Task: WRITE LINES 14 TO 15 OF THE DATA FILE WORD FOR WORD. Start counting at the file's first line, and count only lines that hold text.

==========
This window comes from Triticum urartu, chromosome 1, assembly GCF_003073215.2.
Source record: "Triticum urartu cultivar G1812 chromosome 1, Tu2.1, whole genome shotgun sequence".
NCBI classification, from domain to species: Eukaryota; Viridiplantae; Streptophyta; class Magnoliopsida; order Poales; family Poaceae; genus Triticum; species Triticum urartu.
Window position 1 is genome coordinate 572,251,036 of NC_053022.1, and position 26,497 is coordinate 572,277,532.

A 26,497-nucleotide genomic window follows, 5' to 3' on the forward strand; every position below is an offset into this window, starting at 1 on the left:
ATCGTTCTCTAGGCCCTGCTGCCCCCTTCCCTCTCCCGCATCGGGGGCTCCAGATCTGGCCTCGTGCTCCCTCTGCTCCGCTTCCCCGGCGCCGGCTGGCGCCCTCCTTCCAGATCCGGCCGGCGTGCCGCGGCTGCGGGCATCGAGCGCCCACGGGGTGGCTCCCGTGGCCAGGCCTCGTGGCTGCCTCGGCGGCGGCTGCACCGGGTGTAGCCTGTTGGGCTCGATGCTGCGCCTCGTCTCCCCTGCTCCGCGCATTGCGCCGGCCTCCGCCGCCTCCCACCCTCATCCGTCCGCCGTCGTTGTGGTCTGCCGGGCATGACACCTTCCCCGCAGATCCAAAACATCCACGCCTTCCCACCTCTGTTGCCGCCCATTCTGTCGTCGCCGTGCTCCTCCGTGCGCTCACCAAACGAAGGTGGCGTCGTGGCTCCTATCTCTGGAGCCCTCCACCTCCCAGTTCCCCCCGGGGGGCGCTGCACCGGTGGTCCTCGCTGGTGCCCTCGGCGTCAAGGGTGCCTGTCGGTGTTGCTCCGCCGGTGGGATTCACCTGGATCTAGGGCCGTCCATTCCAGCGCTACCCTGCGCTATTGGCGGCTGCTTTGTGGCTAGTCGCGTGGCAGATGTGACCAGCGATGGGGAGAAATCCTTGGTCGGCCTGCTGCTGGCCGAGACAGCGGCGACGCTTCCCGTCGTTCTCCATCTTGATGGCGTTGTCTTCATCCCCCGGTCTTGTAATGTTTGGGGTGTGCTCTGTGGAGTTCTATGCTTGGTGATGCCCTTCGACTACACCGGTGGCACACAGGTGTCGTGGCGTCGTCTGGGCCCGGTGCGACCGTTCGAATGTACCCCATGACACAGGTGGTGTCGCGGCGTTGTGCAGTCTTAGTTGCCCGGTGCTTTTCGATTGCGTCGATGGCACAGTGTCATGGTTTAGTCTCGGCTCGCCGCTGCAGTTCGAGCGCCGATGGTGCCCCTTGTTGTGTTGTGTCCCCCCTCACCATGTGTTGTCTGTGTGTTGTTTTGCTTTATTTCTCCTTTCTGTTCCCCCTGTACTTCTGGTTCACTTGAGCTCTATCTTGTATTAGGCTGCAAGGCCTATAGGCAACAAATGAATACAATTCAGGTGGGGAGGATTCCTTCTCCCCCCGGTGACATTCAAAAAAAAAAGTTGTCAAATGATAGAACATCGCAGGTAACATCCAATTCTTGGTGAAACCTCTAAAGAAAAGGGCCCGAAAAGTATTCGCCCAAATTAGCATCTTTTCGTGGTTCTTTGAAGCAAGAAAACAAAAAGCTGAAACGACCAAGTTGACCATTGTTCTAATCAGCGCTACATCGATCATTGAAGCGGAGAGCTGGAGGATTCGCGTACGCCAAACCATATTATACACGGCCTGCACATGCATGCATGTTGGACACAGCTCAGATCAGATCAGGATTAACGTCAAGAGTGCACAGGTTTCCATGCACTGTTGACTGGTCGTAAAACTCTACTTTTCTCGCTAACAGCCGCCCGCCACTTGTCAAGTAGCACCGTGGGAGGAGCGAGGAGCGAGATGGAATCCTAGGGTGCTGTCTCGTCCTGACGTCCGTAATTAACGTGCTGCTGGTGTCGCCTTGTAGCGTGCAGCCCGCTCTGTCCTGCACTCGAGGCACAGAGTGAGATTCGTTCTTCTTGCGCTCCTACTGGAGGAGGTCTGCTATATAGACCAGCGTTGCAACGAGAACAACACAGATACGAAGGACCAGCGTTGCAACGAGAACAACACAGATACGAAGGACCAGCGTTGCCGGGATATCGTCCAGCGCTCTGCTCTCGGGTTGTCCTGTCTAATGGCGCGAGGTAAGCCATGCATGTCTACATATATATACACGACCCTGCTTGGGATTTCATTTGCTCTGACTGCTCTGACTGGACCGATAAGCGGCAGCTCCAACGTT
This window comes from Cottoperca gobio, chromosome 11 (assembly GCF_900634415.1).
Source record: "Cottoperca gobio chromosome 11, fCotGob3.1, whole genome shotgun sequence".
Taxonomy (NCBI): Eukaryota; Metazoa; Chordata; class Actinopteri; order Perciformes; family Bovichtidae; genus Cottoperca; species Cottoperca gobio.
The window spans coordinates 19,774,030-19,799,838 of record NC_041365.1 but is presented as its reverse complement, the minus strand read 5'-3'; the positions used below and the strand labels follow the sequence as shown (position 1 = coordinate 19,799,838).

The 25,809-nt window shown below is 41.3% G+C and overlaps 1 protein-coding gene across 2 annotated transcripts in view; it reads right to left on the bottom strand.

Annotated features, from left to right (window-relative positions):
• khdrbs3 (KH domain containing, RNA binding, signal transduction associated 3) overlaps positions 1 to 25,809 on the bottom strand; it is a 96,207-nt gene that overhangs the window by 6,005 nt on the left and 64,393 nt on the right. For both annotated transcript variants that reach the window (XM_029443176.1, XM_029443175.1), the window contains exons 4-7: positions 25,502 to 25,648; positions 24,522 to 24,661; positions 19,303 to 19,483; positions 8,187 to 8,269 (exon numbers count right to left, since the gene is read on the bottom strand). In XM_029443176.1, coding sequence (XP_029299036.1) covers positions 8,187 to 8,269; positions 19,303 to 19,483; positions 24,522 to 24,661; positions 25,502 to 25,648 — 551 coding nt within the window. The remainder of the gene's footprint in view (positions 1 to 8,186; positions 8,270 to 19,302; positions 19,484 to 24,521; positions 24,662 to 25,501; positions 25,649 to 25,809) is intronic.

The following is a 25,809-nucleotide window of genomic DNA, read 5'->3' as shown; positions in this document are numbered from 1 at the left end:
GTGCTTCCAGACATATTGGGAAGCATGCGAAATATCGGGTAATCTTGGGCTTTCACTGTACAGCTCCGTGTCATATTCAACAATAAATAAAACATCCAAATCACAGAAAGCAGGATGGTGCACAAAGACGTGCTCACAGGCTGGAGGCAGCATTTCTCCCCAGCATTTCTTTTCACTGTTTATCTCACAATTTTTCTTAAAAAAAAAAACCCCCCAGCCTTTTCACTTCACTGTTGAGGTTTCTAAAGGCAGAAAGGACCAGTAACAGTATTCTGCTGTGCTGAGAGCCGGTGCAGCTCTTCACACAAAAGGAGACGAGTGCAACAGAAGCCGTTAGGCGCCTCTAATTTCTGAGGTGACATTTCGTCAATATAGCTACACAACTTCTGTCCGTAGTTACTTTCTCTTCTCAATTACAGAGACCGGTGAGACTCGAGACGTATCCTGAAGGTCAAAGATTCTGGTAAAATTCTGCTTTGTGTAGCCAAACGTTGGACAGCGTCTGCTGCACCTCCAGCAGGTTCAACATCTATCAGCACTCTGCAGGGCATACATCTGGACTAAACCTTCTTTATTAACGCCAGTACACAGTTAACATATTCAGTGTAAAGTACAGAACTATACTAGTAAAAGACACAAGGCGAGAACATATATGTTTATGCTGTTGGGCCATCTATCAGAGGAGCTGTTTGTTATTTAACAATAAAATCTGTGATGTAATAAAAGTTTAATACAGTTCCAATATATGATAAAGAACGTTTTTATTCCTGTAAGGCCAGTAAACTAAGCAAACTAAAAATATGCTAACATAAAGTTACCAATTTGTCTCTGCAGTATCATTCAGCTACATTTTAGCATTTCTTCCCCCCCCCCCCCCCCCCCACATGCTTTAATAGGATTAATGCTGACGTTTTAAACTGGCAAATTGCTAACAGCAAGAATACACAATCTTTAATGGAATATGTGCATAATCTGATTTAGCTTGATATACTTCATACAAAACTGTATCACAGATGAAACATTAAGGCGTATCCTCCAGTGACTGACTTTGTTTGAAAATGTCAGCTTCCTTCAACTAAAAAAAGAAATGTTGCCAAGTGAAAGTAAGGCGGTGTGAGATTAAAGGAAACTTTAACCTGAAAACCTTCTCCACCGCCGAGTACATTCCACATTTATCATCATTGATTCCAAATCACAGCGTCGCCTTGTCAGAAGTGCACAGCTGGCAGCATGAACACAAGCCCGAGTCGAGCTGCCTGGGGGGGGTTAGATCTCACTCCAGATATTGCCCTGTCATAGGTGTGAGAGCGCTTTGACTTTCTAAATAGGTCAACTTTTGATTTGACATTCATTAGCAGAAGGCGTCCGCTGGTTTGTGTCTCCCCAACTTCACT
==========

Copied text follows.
The following is a 25,809-nucleotide window of genomic DNA, read 5'->3' as shown; positions in this document are numbered from 1 at the left end:
GTGCTTCCAGACATATTGGGAAGCATGCGAAATATCGGGTAATCTTGGGCTTTCACTGTACAGCTCCGTGTCATATTCAACAATAAATAAAACATCCAAATCACAGAAAGCAGGATGGTGCACAAAGACGTGCTCACAGGCTGGAGGCAGCATTTCTCCCCAGCATTTCTTTTCACTGTTTATCTCACAATTTTTCTTAAAAAAAAAAACCCCCCAGCCTTTTCACTTCACTGTTGAGGTTTCTAAAGGCAGAAAGGACCAGTAACAGTATTCTGCTGTGCTGAGAGCCGGTGCAGCTCTTCACACAAAAGGAGACGAGTGCAACAGAAGCCGTTAGGCGCCTCTAATTTCTGAGGTGACATTTCGTCAATATAGCTACACAACTTCTGTCCGTAGTTACTTTCTCTTCTCAATTACAGAGACCGGTGAGACTCGAGACGTATCCTGAAGGTCAAAGATTCTGGTAAAATTCTGCTTTGTGTAGCCAAACGTTGGACAGCGTCTGCTGCACCTCCAGCAGGTTCAACATCTATCAGCACTCTGCAGGGCATACATCTGGACTAAACCTTCTTTATTAACGCCAGTACACAGTTAACATATTCAGTGTAAAGTACAGAACTATACTAGTAAAAGACACAAGGCGAGAACATATATGTTTATGCTGTTGGGCCATCTATCAGAGGAGCTGTTTGTTATTTAACAATAAAATCTGTGATGTAATAAAAGTTTAATACAGTTCCAATATATGATAAAGAACGTTTTTATTCCTGTAAGGCCAGTAAACTAAGCAAACTAAAAATATGCTAACATAAAGTTACCAATTTGTCTCTGCAGTATCATTCAGCTACATTTTAGCATTTCTTCCCCCCCCCCCCCCCCCCCACATGCTTTAATAGGATTAATGCTGACGTTTTAAACTGGCAAATTGCTAACAGCAAGAATACACAATCTTTAATGGAATATGTGCATAATCTGATTTAGCTTGATATACTTCATACAAAACTGTATCACAGATGAAACATTAAGGCGTATCCTCCAGTGACTGACTTTGTTTGAAAATGTCAGCTTCCTTCAACTAAAAAAAGAAATGTTGCCAAGTGAAAGTAAGGCGGTGTGAGATTAAAGGAAACTTTAACCTGAAAACCTTCTCCACCGCCGAGTACATTCCACATTTATCATCATTGATTCCAAATCACAGCGTCGCCTTGTCAGAAGTGCACAGCTGGCAGCATGAACACAAGCCCGAGTCGAGCTGCCTGGGGGGGGTTAGATCTCACTCCAGATATTGCCCTGTCATAGGTGTGAGAGCGCTTTGACTTTCTAAATAGGTCAACTTTTGATTTGACATTCATTAGCAGAAGGCGTCCGCTGGTTTGTGTCTCCCCAACTTCACT